In a 2013 lawsuit brought by ANJRPC and its Executive Director Scott Bach, the New Hampshire Supreme Court today unanimously invalidated an administrative regulation preventing non-residents from qualifying for a New Hampshire carry license unless they have a carry permit from their home state. The regulation unfairly discriminated against residents of states like New Jersey, which make it difficult or impossible to obtain a home state permit.
In its unanimous decision, the court opined,
"By requiring nonresidents to submit proof of their resident state licenses,the administrative rules effectively import into New Hampshire lawrequirements different from those set forth in RSA 159:6- namely, thoserequirements that residents of other states must satisfy in order to obtain aconcealed-carry license in their home states."
"It is indeed ironic that on the same day the New Jersey legislature is holding hearings to restrict right to carry as much as possible, our neighbors up north have recognized more rights for New Jerseyans than their own state recognizes at home," said ANJRPC Executive Director Scott Bach, who is lead plaintiff in the case.
"ANJRPC remains unwavering in its commitment to fully restore right to carry in the Garden State," said ANJRPC President Kathy Chatterton, "but we will also protect New Jerseyans' Second Amendment rights in other states when feasible, and that is exactly what we have done here. "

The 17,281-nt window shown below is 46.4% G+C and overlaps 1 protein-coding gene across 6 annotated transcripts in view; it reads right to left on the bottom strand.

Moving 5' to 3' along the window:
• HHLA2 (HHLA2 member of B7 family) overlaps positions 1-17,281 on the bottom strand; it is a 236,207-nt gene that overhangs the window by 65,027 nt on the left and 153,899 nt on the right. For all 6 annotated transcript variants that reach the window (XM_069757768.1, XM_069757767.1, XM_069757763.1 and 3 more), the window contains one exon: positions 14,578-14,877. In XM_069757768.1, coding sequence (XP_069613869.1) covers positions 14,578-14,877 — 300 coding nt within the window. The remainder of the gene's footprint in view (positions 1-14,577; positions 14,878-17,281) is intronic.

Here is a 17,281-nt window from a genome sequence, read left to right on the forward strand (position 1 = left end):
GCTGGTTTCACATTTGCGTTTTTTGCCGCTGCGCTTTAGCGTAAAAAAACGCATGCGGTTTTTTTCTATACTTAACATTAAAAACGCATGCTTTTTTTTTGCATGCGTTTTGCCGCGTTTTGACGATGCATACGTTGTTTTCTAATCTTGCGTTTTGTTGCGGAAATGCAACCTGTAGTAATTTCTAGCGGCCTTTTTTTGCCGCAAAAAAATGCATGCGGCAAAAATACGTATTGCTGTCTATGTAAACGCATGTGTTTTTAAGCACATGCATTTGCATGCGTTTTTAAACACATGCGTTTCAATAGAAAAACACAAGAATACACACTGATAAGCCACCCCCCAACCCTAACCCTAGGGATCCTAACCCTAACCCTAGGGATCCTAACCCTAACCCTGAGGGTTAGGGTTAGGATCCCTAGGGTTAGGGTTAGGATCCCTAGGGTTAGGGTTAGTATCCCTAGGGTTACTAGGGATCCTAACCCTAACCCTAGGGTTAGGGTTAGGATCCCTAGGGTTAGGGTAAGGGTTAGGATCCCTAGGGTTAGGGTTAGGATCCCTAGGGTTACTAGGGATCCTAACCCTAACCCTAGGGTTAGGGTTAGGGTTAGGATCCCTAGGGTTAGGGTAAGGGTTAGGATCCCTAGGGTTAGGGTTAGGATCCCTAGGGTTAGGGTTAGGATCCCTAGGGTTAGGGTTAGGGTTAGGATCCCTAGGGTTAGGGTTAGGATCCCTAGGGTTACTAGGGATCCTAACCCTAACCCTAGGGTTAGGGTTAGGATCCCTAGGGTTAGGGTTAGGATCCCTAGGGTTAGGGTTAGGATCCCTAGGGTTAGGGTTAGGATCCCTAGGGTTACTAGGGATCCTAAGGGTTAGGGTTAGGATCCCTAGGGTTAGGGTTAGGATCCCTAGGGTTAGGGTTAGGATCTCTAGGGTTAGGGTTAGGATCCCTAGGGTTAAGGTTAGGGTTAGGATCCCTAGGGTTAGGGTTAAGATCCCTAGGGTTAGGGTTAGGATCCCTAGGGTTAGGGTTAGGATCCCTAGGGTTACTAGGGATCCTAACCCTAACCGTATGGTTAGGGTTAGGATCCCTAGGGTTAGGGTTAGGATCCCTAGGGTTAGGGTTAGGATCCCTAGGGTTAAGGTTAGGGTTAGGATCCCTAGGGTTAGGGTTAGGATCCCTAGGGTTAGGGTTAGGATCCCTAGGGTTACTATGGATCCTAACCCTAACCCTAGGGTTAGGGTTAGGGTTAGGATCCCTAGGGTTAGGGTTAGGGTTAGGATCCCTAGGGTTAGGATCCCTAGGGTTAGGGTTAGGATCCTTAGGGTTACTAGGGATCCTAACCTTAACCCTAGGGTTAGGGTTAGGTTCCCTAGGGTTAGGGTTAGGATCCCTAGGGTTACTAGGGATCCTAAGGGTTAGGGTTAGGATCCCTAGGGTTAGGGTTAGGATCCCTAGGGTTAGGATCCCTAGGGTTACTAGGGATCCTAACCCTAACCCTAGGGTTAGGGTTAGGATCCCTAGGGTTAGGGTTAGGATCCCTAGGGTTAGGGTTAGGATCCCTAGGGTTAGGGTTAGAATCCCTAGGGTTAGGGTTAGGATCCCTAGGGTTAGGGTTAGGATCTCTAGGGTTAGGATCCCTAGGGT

Today's decision reopens the door to obtaining New Hampshire non-resident carry licenses for all New Jerseyans and residents of other states that make it difficult or impossible for their residents to obtain home state carry permits.
The appeal in this case was handled by attorney Daniel Schmutter (click here to listen to oral argument). The case was originally brought by attorney Evan Nappen. Funding assistance was provided by the NRA Civil Rights Defense Fund.
Please watch for a subsequent alert addressing the specifics of how to properly apply for a New Hampshire non-resident carry license in light of today's decision. For additional background on this case, see our original alert from 2013.